Microsoft refreshes Surface Pro X tablet with a faster SQ2 chip and new color options
What's new is on the inside, with a new SQ2 Arm chip and revamped code.
By Mark Hachman
PCWorldOct 1, 2020 6:00 am PDT
Microsoft is taking the unusual step of refreshing its existing Surface Pro X tablet lineup by adding premium options built upon a second-generation Microsoft SQ2 Arm processor. In addition, Microsoft has reworked some of its key applications, delivering more performance and longer battery life on Windows on Arm.
Microsoft’s SQ2 will be featured in the new, high-end Surface Pro X options, announced Thursday, which will be priced at up to $1,799 and be available starting October 13. Besides the new CPU, there are no significant changes to the Surface Pro X design, save for new cosmetic options: a new Platinum finish, and three new Surface Pro X Signature Keyboards in Platinum, Ice Blue, and Poppy Red.
Microsoft debuted the Surface Pro X less than a year ago, significantly revamping the Surface tablet hardware with additional USB-C ports and the rechargeable pen cubby. But as our Surface Pro X review showed, it failed to deliver even a working day’s worth of battery life, in addition to the usual compatibility challenges Microsoft’s SQ1 Arm chip brought with it.
Surface Pro X: Better performance, battery life and compatibility
Fortunately, Microsoft continues to make progress on both fronts. We know that the Microsoft SQ2 is based on Qualcomm’s Snapdragon 8cx Gen 2 5G, a 7W chip that Qualcomm believes will trounce a 15W 10th-gen Intel Core i5 by 39 percent. Microsoft likely upclocked the SQ2 in the same way that its SQ1 was essentially an upclocked Snapdragon 8cx, with SQ1 speeds reportedly reaching 3GHz. (Officially, Microsoft isn’t saying how fast the SQ2 runs.)
Historically, however, processors like the SQ1 have faced another hurdle: compatibility. By now, it’s a familiar story for anyone who’s followed Windows on Arm: Arm processors and devices like the Surface Pro X can run 32-bit and 64-bit Arm code natively. Code written for traditional PCs that runs in 32-bit X86 mode can be interpreted by Arm processors, but with a performance penalty.
The vast majority of traditional PCs can also run 64-bit code written for X86 chips. Currently, however, this code doesn’t run on Arm chips at all. This incompatibility remains a significant weakness for Windows-on-Arm PCs.
Microsoft said Wednesday that it’s solving that particular problem, announcing plans to release code to allow 64-bit X86 apps to be emulated by Windows on Arm beginning in November. That code will be distributed to members of Microsoft’s Windows Insider beta program first. Running 64-bit X86 apps on top of Arm would still introduce a performance hit, however, and Microsoft’s answer to that has been to work to develop more optimized versions of popular apps specifically written for the Arm architecture.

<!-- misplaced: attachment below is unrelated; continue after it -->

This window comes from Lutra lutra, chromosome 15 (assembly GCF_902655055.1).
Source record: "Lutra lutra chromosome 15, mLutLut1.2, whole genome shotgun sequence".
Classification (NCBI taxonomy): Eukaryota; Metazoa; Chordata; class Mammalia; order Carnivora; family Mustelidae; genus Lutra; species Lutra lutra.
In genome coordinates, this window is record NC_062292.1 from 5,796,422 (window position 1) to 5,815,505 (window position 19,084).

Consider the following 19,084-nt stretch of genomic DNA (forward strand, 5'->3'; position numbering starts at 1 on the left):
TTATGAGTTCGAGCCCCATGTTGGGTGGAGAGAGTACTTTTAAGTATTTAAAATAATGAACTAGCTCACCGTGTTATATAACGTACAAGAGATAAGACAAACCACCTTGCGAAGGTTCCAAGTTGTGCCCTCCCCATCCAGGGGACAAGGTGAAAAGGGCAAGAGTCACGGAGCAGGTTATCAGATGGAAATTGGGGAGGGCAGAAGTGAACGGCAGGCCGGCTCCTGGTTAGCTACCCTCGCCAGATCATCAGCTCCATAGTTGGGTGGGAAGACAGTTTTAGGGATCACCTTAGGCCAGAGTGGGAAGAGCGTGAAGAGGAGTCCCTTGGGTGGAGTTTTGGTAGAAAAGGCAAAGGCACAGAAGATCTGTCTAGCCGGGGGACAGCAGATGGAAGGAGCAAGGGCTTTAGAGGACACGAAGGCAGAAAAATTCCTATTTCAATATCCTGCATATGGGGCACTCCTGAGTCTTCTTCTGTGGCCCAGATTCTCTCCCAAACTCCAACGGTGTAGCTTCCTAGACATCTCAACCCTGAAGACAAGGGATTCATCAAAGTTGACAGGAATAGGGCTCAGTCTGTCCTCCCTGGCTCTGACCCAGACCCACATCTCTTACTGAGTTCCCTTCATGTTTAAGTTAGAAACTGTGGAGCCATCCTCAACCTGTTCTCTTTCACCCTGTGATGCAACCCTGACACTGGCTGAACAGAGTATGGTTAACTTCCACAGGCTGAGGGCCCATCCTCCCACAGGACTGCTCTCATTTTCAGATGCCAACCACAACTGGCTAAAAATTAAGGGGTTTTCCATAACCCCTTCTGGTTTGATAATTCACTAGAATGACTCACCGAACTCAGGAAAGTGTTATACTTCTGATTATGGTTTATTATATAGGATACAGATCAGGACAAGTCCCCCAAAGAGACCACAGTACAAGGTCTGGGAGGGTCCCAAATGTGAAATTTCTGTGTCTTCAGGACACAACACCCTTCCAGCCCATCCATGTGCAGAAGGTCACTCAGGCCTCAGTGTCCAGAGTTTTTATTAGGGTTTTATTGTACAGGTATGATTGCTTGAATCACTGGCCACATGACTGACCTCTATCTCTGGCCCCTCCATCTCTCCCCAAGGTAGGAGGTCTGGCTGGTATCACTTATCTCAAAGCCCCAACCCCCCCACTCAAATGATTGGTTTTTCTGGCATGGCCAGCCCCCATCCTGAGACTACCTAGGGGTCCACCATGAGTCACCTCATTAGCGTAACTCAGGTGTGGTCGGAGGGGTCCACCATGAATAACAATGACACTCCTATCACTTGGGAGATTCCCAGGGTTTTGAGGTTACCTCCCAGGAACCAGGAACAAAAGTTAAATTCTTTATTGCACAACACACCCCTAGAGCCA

Those applications apparently include a long-awaited version of Google Chrome written on top of Arm64, as well as the existing, optimized versions of the Firefox browser and WhatsApp. Microsoft also said that it’s continued to work with its Edge browser to optimize it for Arm processors, and announced plans for a version of Microsoft Teams specifically coded for Arm. Visual Studio has been optimized for Windows on Arm. All told, “thousands” of existing Windows apps now run on Surface Pro X, either natively or via emulation.
Via these changes in software, Microsoft is now saying that the Surface Pro X will deliver up to a theoretical 15 hours of battery life “across all configurations.” The Surface Pro X, by comparison, lasted anywhere from six hours to a bit over eight hours in our original tests.
Totally unrelated to Microsoft’s 64-bit development work, but still noteworthy, is Eye Contact, a technology Microsoft developed that taps Qualcomm’s AI capabilities. Eye Contact uses machine intelligence to alter your image during a video call, making it look like you’re always looking at the camera—and your audience—even when you’re really looking at their face upon the screen.
A smaller but still-significant change Microsoft has made has to do with connectivity. Recall our recent Lenovo Flex 5G review: This Qualcomm-based laptop included the older Snapdragon 8cx 5G chip, promising ultrafast 5G connectivity. The problem, of course, was simply finding 5G: Verizon’s zones are more hotspots than blanket coverage. Though the Qualcomm Snapdragon 8cx Gen 2 5G promises 5G connectivity, Microsoft is marketing the Surface Pro X with just LTE connectivity instead.
Will the Surface Pro X make a splash this time around? The challenges that currently face all mobile device makers is that we’re still largely stuck indoors, where mobility means walking from room to room. The revamped Surface Pro X nevertheless signals Microsoft’s continued commitment to Windows on Arm, and the company’s development firepower remains impressive.
Below, we’ve listed the basic features for the revamped Surface Pro X. Underneath, we’ve added the available configurations.
As it does across its Surface lineup, Microsoft offers a Surface Pro X for consumers as well as a Surface Pro X for business. The latter adds Windows 10 Pro and the more accommodating warranty option, Microsoft Advanced Exchange. Microsoft sells the Business option for a $100 premium.
SQ1 processor/8GB RAM/128GB SSD: $999, $1,099 for Business
SQ1 processor/8GB RAM/256GB SSD: $1,299, $1,399 for Business
SQ2 processor/16GB RAM/256GB SSD: $1,499, $1,599 for Business
SQ2 processor/16GB RAM/512GB SSD: $1,799, $1,899 for Business
This story was updated at 9:37 AM with additional details.